From Ebony Magazine, September 1964

Captions like “[w]ildly cheering crowds in Kumasi, Ghana,” and “military guard assigned to keep Clay fans from getting out of hand” give us an idea of the adoration Ali received.

Today’s post continues our series exploring Ebony Magazine’s coverage of Black Muslims during the 1950s, 1960s, and 1970s. In a 1964 article entitled “Champ’s African Love Affair,” Ebony chronicles Muhammad Ali’s first tour of Africa less than a year after joining the Nation of Islam and becoming the heavyweight champion of the world. The editorial portion of the article is only one page long. The five subsequent pages contain powerful photographs of the champ in the various countries he visited, which included Ghana, Nigeria, Senegal, and Egypt. Unfortunately no pictures are shown from his stop in Senegal, leaving us to wonder about Ali’s experience there. Still, the pictures presented are captivating. They demonstrate the love and esteem that Ali enjoyed from people on the continent.

Captions like “[w]ildly cheering crowds in Kumasi, Ghana,” and “military guard assigned to keep Clay fans from getting out of hand” give us an idea of the adoration Ali received. And Ali’s reflection that “[e]very black man in America should see Africa, because that’s where home really is” reveals something of his own thoughts during the historic trip.

The caption of one picture of Ali entering a beautiful mosque in Cairo reads “[w]ith solemn face — an unusual expression for exuberant Louisville Lip.”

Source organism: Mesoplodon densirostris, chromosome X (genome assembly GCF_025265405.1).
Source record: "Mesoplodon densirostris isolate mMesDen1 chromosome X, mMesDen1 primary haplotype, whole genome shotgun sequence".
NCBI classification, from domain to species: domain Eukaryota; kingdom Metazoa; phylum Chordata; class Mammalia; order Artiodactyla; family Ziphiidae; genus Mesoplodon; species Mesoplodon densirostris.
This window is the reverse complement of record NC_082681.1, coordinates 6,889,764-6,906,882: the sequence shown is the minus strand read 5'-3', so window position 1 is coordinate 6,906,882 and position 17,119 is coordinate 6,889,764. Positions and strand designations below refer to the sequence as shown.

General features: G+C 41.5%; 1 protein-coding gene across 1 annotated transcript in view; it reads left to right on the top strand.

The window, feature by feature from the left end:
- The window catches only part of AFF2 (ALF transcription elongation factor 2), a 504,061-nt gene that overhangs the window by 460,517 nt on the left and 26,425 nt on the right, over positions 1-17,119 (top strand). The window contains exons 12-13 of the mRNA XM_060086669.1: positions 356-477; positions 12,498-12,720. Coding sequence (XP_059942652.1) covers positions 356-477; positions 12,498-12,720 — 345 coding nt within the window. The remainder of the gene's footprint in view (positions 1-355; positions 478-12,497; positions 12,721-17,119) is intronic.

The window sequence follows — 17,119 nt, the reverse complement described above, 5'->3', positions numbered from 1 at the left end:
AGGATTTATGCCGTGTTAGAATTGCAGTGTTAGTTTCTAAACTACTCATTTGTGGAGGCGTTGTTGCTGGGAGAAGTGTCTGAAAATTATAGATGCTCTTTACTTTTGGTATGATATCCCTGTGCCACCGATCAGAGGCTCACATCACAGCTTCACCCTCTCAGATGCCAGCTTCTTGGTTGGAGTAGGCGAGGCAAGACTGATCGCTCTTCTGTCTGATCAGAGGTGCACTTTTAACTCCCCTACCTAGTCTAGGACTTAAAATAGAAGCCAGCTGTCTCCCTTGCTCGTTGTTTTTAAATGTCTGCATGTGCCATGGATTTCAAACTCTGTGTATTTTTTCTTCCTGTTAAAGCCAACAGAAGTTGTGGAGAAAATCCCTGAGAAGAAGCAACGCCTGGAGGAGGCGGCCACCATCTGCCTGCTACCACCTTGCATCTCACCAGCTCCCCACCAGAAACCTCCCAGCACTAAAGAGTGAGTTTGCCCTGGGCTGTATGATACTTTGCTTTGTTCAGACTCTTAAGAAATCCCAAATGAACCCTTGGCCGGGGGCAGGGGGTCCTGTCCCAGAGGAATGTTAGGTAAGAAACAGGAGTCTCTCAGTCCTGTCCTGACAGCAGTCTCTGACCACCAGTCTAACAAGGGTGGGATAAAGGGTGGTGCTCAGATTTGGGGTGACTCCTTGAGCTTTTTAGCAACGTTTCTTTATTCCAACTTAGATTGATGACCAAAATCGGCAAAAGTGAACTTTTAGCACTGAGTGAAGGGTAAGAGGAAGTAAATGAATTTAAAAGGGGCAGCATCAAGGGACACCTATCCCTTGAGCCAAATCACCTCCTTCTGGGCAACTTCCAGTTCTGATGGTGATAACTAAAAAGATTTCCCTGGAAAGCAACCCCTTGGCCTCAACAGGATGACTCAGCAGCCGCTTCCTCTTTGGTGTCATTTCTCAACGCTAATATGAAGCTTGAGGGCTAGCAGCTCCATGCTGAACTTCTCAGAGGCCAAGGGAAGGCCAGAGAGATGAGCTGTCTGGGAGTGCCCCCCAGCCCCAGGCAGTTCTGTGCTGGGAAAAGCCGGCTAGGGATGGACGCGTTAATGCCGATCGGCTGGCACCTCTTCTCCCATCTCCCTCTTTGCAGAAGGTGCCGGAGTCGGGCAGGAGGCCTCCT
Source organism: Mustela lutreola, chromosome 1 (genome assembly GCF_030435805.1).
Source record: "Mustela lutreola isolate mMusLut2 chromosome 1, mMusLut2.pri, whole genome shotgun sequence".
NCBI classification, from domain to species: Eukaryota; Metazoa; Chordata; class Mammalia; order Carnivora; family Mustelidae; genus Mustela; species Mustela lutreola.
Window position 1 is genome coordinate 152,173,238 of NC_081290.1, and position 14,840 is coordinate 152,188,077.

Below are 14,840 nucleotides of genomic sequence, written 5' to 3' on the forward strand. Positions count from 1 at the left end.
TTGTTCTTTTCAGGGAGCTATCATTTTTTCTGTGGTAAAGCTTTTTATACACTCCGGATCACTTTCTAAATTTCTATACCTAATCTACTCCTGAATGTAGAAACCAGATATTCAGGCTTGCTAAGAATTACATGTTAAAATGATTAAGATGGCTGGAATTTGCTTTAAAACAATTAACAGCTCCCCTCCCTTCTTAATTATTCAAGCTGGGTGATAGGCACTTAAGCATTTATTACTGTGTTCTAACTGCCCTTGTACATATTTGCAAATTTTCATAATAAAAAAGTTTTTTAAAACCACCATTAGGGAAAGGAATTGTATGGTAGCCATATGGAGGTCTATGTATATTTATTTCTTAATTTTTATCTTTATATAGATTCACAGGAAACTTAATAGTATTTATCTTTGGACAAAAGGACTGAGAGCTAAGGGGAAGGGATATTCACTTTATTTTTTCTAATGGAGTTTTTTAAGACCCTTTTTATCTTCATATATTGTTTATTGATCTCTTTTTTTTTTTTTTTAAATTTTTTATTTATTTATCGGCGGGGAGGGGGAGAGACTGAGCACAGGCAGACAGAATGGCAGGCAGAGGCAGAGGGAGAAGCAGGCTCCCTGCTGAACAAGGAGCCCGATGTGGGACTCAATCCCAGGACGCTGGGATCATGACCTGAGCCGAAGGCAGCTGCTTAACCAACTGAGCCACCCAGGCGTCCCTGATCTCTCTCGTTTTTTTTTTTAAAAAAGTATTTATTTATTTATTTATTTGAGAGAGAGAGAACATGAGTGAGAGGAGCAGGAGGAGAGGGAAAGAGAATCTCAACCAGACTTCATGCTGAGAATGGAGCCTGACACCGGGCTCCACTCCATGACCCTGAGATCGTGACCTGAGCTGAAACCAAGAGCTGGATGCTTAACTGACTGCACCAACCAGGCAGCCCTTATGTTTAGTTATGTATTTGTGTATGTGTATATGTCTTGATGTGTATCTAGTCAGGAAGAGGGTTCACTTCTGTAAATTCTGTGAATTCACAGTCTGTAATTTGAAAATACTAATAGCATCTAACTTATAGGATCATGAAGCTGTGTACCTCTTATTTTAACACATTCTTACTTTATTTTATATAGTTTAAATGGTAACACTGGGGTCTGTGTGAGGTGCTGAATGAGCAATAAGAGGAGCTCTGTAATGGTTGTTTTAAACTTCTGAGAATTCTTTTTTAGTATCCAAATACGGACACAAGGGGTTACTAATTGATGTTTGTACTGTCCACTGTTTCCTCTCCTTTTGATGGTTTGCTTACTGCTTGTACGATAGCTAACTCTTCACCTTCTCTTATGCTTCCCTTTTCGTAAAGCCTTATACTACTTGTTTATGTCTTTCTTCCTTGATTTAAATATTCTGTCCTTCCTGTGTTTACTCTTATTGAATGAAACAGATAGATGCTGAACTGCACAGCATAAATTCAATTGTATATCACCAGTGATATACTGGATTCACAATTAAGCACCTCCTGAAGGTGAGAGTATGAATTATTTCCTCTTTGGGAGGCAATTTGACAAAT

While most of the pictures depict Ali receiving honors or being celebrated by fans, a few of the pictures from his time in Egypt display a different side of this renowned Black Muslim world traveler. The caption of one picture of Ali entering a beautiful mosque in Cairo reads “[w]ith solemn face — an unusual expression for exuberant Louisville Lip.” In another, he glares at a sculpture of an ancient Egyptian queen which appears to have had its nose damaged, like so many statues depicting rulers of the African cradle of civilization. Perhaps Ali was searching for other African features and lamenting that it was been defaced. Or perhaps he remembered Malcolm X’s comments about the Black women and men depicted by such structures.

He called President Kwame Nkrumah his ‘personal hero,’ undoubtedly due to Nkrumah’s Pan-Africanism and opposition to Western colonialism.

Ali served as an ambassador for both Black folks and Muslims from the United States. He was celebrated as a symbol of dignity by Black and Brown people and Muslims the world over. But in some ways, he exhibited the same hopes, concerns and expectations as many Black American Muslims who engaged Africa, whether through travel or by exploring its history and culture. Ali envisioned a familial relationship with Africans remarking,  “I want to see Africa and meet my brothers and sisters.”

He called President Kwame Nkrumah his ‘personal hero,’ undoubtedly due to Nkrumah’s Pan-Africanism and opposition to Western colonialism. Ali also appeared open to the thought of repatriation, expressing an interest in building a home on land he was given in Ghana. And he took note of the chasm between Africa’s reality and its depictions in the West, exclaiming, “[t]hey never told us about your beautiful flowers, magnificent hotels, beautiful houses, beaches, great hospitals, schools, and universities.” Enjoy these images of Muhammad Ali experiencing the beauty of Africa, its peoples, and its cultures.

Posted by rasulmiller

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